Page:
I sought a theme and sought for it in vain,
I sought it daily for six weeks or so.
Maybe at last, being but a broken man,
I must be satisfied with my heart, although
Winter and summer till old age began
My circus animals were all on show,
Those stilted boys, that burnished chariot,
Lion and woman and the Lord knows what.

No specification of human being or of being itself can ignore “the foul rag-and-bone shop” the “broken man” unaccountably represents within the universe of being. On the one hand, this is a proofstone against which any attempt to formulate any prported truth of these must be tried. No sleight of hand can add lipstick to this pig. On the other, since their truth would inescapably infold this “mound of refuse”, the stunning wonder would be that even this, even the stench and horror trailed along by us, would be enfolded in that strange “quintessence”. More yet, as Yeats discerned, it would even turn out that this “mound of refuse” equally embraced that  “quintessence” as the place “where all the ladders start”. There would thus be a double infolding, Dante’s “forma universal di questo nodo”…5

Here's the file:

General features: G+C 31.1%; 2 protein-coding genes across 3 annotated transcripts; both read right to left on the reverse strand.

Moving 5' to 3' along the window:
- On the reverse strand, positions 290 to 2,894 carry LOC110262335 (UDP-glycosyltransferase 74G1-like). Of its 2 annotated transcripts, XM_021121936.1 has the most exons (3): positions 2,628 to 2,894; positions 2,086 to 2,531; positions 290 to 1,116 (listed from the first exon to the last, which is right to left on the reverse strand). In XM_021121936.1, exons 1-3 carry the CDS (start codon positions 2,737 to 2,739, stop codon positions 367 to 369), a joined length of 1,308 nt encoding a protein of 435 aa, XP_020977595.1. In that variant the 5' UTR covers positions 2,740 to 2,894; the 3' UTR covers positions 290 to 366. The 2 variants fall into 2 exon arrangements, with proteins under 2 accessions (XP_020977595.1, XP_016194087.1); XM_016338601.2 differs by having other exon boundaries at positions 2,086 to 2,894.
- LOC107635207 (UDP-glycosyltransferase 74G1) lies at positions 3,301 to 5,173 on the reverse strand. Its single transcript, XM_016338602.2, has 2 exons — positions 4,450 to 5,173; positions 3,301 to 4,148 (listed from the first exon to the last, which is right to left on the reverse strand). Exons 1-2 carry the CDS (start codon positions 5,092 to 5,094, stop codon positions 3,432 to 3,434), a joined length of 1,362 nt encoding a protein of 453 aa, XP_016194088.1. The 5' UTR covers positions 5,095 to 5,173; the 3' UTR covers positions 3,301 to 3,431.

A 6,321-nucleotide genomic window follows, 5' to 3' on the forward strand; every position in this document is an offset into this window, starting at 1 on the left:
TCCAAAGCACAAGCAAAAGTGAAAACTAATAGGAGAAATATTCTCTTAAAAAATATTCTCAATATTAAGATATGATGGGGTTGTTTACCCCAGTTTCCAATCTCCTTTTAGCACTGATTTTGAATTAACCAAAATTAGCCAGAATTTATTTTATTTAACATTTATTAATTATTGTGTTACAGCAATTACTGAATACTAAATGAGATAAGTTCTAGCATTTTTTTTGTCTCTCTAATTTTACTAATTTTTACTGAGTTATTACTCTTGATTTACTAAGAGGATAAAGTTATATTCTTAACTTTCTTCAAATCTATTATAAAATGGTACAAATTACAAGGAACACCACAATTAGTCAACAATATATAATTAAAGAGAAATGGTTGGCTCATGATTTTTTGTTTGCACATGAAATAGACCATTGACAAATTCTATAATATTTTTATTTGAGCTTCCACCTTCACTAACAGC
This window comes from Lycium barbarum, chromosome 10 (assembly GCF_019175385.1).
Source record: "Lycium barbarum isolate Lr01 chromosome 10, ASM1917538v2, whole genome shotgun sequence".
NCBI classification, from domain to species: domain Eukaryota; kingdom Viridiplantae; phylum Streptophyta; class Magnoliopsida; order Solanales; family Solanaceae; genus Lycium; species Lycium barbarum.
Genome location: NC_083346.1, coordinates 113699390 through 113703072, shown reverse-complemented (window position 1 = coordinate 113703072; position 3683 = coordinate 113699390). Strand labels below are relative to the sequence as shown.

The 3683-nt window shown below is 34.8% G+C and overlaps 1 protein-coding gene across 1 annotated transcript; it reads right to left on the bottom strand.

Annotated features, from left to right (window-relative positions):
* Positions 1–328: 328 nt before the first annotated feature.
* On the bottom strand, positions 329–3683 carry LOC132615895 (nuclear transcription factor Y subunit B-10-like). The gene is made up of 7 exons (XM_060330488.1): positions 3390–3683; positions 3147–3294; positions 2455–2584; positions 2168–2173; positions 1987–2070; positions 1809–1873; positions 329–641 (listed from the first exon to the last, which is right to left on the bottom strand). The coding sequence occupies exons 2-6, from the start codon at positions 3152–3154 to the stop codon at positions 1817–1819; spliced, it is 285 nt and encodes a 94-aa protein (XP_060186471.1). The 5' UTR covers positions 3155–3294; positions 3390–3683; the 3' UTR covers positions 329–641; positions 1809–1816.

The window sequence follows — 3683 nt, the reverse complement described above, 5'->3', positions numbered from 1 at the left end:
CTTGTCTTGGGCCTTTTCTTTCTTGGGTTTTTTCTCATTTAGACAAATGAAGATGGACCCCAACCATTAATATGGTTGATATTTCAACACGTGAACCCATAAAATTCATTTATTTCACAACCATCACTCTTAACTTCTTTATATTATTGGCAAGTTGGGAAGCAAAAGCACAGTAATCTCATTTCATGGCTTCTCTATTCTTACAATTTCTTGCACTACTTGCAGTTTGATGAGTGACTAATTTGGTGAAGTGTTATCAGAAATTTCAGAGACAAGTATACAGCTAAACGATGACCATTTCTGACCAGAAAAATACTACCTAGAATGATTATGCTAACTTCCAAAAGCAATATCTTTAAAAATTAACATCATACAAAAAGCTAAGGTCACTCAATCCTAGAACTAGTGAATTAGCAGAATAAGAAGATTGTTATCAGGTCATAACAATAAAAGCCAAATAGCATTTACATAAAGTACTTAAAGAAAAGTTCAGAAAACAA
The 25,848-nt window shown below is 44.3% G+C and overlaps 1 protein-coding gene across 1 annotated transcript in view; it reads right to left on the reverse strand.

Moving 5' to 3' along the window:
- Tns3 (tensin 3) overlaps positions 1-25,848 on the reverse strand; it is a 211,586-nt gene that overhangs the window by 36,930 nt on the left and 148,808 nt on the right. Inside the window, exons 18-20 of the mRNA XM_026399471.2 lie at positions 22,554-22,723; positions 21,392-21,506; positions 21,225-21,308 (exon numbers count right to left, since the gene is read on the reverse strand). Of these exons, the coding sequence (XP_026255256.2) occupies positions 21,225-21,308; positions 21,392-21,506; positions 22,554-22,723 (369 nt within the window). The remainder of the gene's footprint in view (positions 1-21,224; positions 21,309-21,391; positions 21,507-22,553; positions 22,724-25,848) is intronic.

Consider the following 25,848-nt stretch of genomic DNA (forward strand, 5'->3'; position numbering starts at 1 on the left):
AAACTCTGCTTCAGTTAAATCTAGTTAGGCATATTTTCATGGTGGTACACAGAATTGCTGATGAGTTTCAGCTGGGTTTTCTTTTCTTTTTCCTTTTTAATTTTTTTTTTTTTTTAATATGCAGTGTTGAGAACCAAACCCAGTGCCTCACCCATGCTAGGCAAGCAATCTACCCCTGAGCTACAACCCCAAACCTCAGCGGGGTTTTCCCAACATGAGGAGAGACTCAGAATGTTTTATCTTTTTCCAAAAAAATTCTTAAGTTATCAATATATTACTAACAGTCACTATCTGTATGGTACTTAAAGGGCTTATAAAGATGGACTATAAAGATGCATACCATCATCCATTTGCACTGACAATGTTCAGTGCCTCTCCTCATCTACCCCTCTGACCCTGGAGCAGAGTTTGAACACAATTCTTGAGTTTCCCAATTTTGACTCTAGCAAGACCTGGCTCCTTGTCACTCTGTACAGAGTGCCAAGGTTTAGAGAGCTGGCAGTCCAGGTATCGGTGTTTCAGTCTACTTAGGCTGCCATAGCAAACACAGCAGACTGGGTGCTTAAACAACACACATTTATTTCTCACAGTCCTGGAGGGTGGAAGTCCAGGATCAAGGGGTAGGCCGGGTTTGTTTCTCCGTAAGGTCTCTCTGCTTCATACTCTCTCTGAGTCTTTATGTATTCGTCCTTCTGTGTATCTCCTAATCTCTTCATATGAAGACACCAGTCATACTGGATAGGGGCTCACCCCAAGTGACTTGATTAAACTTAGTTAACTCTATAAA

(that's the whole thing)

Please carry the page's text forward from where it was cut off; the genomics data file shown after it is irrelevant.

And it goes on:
1. Jung repeatedly has recourse to the plurality of time in this passage. He begins by referring to “the descent into ancient times” and to “man’s millennial history”. Then the contrast between “the whole man” and the split “man of the present” is described as the difference between “the one who ever is as he was” and “the other (who) is what he is only for the moment”. Time as times is the great path marker followed in the twentieth century by Einstein, Husserl, Jung, Heidegger and others, including Innis and McLuhan, in the attempt to understand the possibility of truth — and only so the truth of human beings and their surrounding cosmos.
  2. McLuhan usually translated le paysage intérieur as the interior landscape, but in ‘Tennyson and Picturesque Poetry’ from 1951 he has “le paysage interieur or the psychological landscape”.
  3. ‘Discontinuity and Communication in Literature’, in P. R. Leon, ed, Problèmes de L’Analyse Textuelle, Problems of Textual Analysis, 1971, 189-199. This was a lecture given by McLuhan at University College, UT, on Nov 21, 1970.
  4. For references and discussion, see Planet polluto, garbage apocalypse.
  5. The modern human being is defined by the inability to believe in such truth. In the decision between our own importance, even if only negative, and what would be the strangest and most marvelous power of being itself, we insist on us.